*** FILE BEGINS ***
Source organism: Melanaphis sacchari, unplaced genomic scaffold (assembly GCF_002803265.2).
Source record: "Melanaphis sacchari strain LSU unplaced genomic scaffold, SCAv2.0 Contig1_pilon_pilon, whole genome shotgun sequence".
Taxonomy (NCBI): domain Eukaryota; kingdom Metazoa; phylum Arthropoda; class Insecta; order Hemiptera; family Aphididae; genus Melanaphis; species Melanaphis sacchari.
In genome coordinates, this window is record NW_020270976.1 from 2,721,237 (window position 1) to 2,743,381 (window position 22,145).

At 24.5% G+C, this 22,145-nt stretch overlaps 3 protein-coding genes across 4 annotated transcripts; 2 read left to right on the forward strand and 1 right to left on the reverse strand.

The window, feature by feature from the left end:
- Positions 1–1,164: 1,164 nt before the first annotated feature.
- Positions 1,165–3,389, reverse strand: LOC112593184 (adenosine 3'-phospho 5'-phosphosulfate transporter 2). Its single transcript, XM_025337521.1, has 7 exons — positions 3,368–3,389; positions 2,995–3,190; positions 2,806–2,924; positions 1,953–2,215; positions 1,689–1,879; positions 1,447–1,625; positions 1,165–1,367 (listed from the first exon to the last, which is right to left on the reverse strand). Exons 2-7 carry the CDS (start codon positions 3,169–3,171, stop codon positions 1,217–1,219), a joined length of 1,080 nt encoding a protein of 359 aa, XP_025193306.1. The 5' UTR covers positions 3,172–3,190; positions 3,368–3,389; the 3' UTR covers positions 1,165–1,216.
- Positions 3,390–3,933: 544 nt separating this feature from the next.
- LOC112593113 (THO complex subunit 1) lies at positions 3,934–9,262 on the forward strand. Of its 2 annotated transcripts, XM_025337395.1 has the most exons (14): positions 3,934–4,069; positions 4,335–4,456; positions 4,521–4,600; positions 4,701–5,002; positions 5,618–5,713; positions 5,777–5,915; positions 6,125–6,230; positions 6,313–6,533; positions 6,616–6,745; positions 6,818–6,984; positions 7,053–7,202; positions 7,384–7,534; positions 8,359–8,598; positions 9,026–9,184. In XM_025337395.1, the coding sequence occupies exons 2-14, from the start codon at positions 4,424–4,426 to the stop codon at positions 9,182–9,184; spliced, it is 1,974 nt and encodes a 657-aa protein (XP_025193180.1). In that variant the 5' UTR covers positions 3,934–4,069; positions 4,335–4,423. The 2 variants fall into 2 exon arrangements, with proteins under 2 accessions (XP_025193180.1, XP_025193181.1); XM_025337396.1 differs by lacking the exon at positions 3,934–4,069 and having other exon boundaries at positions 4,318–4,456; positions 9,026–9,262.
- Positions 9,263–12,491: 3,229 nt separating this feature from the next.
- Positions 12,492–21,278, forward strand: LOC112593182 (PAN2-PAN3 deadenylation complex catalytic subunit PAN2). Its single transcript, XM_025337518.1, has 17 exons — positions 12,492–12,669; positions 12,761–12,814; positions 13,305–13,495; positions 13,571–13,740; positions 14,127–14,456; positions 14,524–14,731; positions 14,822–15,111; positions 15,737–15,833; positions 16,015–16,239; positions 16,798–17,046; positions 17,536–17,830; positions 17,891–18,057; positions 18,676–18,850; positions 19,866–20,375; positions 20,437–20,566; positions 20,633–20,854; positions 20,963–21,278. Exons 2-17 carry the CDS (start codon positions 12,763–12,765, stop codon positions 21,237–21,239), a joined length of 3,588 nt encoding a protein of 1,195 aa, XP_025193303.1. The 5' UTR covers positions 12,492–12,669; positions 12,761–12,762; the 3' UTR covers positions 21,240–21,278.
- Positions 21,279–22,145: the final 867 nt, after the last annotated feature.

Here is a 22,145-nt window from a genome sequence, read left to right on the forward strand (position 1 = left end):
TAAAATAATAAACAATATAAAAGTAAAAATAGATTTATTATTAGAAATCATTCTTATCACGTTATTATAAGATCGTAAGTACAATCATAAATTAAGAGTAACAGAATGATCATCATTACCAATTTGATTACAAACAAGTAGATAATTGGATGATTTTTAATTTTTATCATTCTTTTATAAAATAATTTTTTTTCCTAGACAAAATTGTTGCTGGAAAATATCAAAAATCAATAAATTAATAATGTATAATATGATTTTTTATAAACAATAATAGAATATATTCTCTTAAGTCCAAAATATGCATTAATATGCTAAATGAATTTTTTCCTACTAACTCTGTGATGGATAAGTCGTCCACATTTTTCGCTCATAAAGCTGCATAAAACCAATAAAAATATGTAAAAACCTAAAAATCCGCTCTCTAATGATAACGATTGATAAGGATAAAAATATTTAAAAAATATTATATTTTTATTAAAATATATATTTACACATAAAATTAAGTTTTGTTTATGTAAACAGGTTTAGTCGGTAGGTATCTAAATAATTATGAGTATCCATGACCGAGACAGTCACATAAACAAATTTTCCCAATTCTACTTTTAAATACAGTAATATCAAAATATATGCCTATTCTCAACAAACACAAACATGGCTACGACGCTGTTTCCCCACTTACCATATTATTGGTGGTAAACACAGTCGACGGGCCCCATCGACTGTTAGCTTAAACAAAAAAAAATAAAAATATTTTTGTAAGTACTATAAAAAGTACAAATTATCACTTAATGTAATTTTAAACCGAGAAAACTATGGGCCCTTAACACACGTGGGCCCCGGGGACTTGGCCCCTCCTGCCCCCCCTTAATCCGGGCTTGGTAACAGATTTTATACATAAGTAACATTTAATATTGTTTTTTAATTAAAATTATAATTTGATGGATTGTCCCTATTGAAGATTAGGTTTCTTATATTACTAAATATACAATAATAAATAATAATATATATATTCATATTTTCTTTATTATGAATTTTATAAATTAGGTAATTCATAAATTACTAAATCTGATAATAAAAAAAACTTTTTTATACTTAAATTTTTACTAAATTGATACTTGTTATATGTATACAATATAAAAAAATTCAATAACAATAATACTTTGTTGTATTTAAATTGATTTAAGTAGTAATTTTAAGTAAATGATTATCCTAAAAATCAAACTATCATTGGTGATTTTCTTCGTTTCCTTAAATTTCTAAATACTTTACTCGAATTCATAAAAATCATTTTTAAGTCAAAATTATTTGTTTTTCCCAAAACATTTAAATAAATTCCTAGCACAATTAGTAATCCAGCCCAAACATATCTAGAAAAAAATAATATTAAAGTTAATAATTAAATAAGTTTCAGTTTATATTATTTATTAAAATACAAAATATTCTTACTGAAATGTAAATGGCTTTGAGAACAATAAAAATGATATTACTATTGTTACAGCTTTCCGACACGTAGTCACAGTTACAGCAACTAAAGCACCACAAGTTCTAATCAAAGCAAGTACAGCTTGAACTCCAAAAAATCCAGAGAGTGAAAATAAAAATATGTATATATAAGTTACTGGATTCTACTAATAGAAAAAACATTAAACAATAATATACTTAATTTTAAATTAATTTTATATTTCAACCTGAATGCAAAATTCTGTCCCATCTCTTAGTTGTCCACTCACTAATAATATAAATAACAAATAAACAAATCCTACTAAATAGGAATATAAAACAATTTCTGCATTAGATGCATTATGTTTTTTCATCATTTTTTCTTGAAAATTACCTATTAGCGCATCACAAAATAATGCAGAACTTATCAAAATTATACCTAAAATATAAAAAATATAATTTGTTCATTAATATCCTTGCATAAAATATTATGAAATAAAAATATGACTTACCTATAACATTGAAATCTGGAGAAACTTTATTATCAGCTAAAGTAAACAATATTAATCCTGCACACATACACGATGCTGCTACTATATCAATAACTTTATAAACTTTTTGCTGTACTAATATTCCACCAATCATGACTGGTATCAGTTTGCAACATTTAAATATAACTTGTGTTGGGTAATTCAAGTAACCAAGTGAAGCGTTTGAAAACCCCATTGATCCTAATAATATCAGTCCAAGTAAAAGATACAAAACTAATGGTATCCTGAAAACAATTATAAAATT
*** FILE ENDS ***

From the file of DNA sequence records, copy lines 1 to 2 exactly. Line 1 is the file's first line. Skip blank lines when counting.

Source organism: Melanaphis sacchari, unplaced genomic scaffold (assembly GCF_002803265.2).
Source record: "Melanaphis sacchari strain LSU unplaced genomic scaffold, SCAv2.0 Contig1_pilon_pilon, whole genome shotgun sequence".